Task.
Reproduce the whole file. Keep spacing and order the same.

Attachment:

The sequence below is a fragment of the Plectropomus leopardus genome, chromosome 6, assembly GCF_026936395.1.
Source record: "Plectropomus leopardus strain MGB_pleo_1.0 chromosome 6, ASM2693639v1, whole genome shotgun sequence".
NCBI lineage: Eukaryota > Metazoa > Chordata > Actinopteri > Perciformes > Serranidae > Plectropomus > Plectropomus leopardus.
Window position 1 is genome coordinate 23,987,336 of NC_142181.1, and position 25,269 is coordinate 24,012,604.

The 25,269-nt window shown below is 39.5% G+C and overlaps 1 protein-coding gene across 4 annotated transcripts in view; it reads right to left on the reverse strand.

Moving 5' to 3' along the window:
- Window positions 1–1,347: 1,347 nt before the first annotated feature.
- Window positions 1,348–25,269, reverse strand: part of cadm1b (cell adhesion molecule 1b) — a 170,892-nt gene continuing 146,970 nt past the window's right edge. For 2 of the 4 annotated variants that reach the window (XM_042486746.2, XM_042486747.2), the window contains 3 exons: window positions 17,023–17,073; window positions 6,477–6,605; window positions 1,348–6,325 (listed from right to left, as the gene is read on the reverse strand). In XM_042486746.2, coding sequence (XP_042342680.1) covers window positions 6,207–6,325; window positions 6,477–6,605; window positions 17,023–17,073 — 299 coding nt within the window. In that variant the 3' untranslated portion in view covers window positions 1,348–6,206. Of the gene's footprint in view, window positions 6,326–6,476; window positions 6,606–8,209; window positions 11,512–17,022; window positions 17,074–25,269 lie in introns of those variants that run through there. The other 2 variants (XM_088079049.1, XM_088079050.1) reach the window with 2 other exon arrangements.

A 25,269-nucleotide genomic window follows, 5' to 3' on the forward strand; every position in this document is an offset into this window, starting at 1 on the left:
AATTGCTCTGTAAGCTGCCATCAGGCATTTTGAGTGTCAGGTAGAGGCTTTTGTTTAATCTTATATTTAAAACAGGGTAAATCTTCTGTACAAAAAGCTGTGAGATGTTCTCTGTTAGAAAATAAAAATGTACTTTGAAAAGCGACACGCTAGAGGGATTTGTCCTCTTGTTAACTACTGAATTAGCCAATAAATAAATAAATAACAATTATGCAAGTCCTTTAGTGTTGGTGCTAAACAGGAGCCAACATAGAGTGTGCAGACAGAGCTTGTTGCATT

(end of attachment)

The sequence below is a fragment of the Plectropomus leopardus genome, chromosome 6, assembly GCF_026936395.1.
Source record: "Plectropomus leopardus strain MGB_pleo_1.0 chromosome 6, ASM2693639v1, whole genome shotgun sequence".
NCBI lineage: Eukaryota > Metazoa > Chordata > Actinopteri > Perciformes > Serranidae > Plectropomus > Plectropomus leopardus.
Window position 1 is genome coordinate 23,987,336 of NC_142181.1, and position 25,269 is coordinate 24,012,604.

The 25,269-nt window shown below is 39.5% G+C and overlaps 1 protein-coding gene across 4 annotated transcripts in view; it reads right to left on the reverse strand.

Moving 5' to 3' along the window:
- Window positions 1–1,347: 1,347 nt before the first annotated feature.
- Window positions 1,348–25,269, reverse strand: part of cadm1b (cell adhesion molecule 1b) — a 170,892-nt gene continuing 146,970 nt past the window's right edge. For 2 of the 4 annotated variants that reach the window (XM_042486746.2, XM_042486747.2), the window contains 3 exons: window positions 17,023–17,073; window positions 6,477–6,605; window positions 1,348–6,325 (listed from right to left, as the gene is read on the reverse strand). In XM_042486746.2, coding sequence (XP_042342680.1) covers window positions 6,207–6,325; window positions 6,477–6,605; window positions 17,023–17,073 — 299 coding nt within the window. In that variant the 3' untranslated portion in view covers window positions 1,348–6,206. Of the gene's footprint in view, window positions 6,326–6,476; window positions 6,606–8,209; window positions 11,512–17,022; window positions 17,074–25,269 lie in introns of those variants that run through there. The other 2 variants (XM_088079049.1, XM_088079050.1) reach the window with 2 other exon arrangements.

A 25,269-nucleotide genomic window follows, 5' to 3' on the forward strand; every position in this document is an offset into this window, starting at 1 on the left:
AATTGCTCTGTAAGCTGCCATCAGGCATTTTGAGTGTCAGGTAGAGGCTTTTGTTTAATCTTATATTTAAAACAGGGTAAATCTTCTGTACAAAAAGCTGTGAGATGTTCTCTGTTAGAAAATAAAAATGTACTTTGAAAAGCGACACGCTAGAGGGATTTGTCCTCTTGTTAACTACTGAATTAGCCAATAAATAAATAAATAACAATTATGCAAGTCCTTTAGTGTTGGTGCTAAACAGGAGCCAACATAGAGTGTGCAGACAGAGCTTGTTGCATT